Nigel Morgan writes on 9 January (updated on 17 January):
Today’s blog follows closely on Friday’s when I made available the draft full-score of Blaze, a six-minute piece for percussion ensemble. Now I’m posting the five reference recordings that will act as a rehearsal aid for the eight percussionists from the Hexagon, the East Riding Music Centre in Beverely (director Christopher Sykes). The recordings are simulations of the score using sound samples of percussion instruments. The recordings do not include the electroacoustic material currently being put together by students at Hull University or the layers of textural interventions. Together these two elements make for a sonic kaleidoscope of timbres and dynamic effects that in performance will often momentarily hide the background rhythm, melody and chordal material. So it makes for a better reference recording to ignore these elements at the outset of learning the music. Later on when the electroacoustic material is in place I’ll add this to a new set of recordings together with some of prominent textural interventions. Some of these interventions use instruments that don’t feature in my sample library, like the musical saw (or metal wobble sheet).
The other kind of reference material I often provide are MIDI files. Unlike the MP3 files below these have to be played on a MIDI sequencer. The files contain control data to playback sound samples stored on a General MIDI synthesizer. Most computers now have such a synthesiser in software, but originally composers used standalone MIDI modules. I have used these devices for making reference recordings since the late 1980s. Indeed I have several in my studio, but the current module used for the Blaze recordings is a Roland Sound Canvas SC-D70 from 1993. The module contains a vast library of percussion sounds including a whole gamelan and many exotic instruments I’ve never heard of. The advantage of MIDI files rather than MP3s is that they can be made to play at any tempo and you can mute tracks of the orchestration you might not want to hear.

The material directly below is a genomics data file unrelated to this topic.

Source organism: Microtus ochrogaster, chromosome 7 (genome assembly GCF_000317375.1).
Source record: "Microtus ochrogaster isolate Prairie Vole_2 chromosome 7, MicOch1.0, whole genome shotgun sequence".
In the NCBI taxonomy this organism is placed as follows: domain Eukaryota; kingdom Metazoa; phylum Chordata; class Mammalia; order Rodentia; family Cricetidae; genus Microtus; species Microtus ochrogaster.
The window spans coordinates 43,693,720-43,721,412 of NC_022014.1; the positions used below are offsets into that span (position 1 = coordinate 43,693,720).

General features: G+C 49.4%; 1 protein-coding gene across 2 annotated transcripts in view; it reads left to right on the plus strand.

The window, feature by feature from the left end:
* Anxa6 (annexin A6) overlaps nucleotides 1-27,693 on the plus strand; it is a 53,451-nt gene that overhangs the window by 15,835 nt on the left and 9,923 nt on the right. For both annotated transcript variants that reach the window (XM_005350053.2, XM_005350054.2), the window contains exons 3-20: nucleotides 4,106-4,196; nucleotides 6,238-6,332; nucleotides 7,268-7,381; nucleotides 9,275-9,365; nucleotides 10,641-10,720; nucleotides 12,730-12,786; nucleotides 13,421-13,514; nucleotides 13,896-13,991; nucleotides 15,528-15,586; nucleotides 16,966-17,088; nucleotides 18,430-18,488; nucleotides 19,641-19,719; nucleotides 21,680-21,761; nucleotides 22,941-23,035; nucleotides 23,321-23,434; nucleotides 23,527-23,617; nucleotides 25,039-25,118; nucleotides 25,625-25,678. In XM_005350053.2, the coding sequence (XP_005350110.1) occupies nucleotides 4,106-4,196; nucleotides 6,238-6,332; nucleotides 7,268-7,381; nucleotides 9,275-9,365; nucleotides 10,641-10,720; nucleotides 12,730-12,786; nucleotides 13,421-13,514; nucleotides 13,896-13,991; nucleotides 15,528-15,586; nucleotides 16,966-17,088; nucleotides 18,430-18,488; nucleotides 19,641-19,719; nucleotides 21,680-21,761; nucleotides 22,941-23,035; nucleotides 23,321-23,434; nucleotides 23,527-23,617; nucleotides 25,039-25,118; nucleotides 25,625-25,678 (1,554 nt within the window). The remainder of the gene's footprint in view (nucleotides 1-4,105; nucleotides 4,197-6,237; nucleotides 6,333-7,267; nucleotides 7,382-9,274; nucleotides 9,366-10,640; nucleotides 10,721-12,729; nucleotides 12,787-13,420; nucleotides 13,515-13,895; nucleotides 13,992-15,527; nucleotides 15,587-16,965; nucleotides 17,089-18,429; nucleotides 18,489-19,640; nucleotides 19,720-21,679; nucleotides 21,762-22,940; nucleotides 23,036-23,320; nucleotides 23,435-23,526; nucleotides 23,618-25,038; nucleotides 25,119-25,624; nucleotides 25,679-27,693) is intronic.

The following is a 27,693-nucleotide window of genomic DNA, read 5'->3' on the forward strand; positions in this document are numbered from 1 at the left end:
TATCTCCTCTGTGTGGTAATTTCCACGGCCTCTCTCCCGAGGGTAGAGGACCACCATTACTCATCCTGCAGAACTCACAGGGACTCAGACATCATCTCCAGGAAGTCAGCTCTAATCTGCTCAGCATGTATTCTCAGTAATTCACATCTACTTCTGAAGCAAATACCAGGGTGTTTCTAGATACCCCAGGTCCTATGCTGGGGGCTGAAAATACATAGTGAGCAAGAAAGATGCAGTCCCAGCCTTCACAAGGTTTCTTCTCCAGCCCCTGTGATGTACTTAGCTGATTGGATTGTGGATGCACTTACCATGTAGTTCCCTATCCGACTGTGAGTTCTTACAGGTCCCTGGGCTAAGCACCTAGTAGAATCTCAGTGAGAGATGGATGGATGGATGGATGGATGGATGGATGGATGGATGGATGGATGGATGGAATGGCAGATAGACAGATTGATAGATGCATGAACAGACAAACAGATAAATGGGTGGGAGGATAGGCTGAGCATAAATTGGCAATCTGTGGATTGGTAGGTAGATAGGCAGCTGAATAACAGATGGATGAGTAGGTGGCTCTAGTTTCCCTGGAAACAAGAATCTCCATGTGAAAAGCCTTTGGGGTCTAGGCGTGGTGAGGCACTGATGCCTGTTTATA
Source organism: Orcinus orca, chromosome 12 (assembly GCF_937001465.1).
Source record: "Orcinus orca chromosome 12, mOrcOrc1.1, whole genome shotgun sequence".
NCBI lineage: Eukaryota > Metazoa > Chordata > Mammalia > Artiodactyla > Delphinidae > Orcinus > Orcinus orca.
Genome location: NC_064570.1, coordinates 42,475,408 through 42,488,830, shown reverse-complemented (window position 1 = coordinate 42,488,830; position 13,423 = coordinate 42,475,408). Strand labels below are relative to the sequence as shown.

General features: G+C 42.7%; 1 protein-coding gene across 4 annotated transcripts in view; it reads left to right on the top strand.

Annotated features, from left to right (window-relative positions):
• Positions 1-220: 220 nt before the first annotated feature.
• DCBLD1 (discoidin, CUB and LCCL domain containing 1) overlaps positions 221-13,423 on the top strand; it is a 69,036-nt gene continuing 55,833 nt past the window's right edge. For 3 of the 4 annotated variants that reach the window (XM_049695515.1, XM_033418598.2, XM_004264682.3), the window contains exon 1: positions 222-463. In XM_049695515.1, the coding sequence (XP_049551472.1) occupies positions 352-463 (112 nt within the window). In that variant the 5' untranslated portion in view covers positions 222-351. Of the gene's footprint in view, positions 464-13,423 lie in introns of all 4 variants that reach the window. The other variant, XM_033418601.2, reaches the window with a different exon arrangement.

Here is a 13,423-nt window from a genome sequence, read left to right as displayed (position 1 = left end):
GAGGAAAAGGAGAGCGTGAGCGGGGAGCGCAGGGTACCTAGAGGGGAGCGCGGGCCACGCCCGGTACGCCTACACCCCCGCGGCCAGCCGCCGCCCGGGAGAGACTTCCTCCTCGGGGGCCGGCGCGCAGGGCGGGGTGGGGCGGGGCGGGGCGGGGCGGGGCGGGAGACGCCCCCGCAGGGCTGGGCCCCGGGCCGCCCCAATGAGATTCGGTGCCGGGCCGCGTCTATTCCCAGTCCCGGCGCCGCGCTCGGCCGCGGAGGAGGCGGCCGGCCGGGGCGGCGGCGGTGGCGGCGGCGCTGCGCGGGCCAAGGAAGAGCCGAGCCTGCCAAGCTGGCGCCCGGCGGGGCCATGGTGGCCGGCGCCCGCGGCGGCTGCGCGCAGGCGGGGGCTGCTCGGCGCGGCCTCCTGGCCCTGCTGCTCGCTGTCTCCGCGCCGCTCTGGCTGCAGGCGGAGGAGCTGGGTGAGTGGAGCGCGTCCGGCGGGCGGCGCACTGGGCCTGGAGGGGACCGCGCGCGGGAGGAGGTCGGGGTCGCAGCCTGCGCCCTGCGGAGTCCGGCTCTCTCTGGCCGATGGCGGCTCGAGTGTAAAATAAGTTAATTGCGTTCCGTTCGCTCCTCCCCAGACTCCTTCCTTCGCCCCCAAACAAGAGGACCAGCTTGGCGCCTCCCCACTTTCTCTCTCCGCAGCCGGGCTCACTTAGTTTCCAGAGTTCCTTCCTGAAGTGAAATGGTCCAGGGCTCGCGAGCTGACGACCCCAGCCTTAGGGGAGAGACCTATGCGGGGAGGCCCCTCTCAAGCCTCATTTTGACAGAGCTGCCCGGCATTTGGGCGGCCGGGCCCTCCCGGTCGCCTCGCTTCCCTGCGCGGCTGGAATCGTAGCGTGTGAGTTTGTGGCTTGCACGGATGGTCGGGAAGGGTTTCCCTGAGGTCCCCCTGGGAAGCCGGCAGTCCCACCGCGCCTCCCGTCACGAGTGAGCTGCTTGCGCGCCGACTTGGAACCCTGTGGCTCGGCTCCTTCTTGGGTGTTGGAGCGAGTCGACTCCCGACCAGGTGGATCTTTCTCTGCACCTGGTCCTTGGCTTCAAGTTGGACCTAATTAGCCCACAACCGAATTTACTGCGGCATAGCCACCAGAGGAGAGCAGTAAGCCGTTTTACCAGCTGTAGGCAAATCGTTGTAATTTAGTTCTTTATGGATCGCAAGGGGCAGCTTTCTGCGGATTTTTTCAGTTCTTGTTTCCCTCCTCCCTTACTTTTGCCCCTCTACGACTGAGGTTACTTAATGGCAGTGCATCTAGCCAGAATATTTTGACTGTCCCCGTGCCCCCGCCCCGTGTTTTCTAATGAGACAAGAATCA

There are many musicians I know who simply won’t give reference recordings houseroom. They are an anathema to some who, if you say ‘would you like to hear the piece you’re currently studying?’ will, on principle, refuse. Others, including many professional musicians I’ve worked with, embrace the reference recording with enthusiasm. When I first worked with BBC NOW in 1999 I was, it seemed, the first composer in the orchestra’s experience to offer players access to such recordings on CD, and if I didn’t make a reference recording available for a new piece I was quickly asked for one! I found performers would listen to these recordings whilst driving the car or on those tedious coach journeys the orchestra often made across Wales. Now access to the Internet has made the CD irrelevant. The reference recordings go on smart phones and e-books, downloaded as MP3s from the web.
I mentioned gaily to some of my musical colleagues that this new percussion piece referenced the gamelan orchestra of the Indonesian archipelago. It was certainly a term most people had heard but some confessed they knew very little about the medium. This set me thinking about when I first discovered this beautiful ensemble. I reckon it was in references to the experience of composers Debussy and Ravel who visited the Paris exhibition of 1889 and were entranced by a gamelan orchestra of native musicians from Java.
In a 1913 Revue S.I.M. article, Debussy writes:
There used to be–indeed, despite the troubles that civilization has brought, there still are–some wonderful peoples who learn music as easily as one learns to breathe. Their school consists of the eternal rhythm of the sea, the wind in the leaves, and a thousand other tiny noises, which they listen to with great care, without ever having consulted any of those dubious treatises. Their traditions are preserved only in ancient songs, sometimes involving dance, to which each individual adds his own contribution century by century. Thus Javanese music obeys laws of counterpoint which make Palestrina seem like child’s play. And if one listens to it without being prejudiced by one’s European ears, one will find a percussive charm that forces one to admit that our own music is not much more than a barbarous kind of noise more fit for a travelling circus. (Debussy on Music, trans. Richard Langham Smith, [New York: Alfred A. Knopf, 1977], quoted in Tamagawa, p. 22)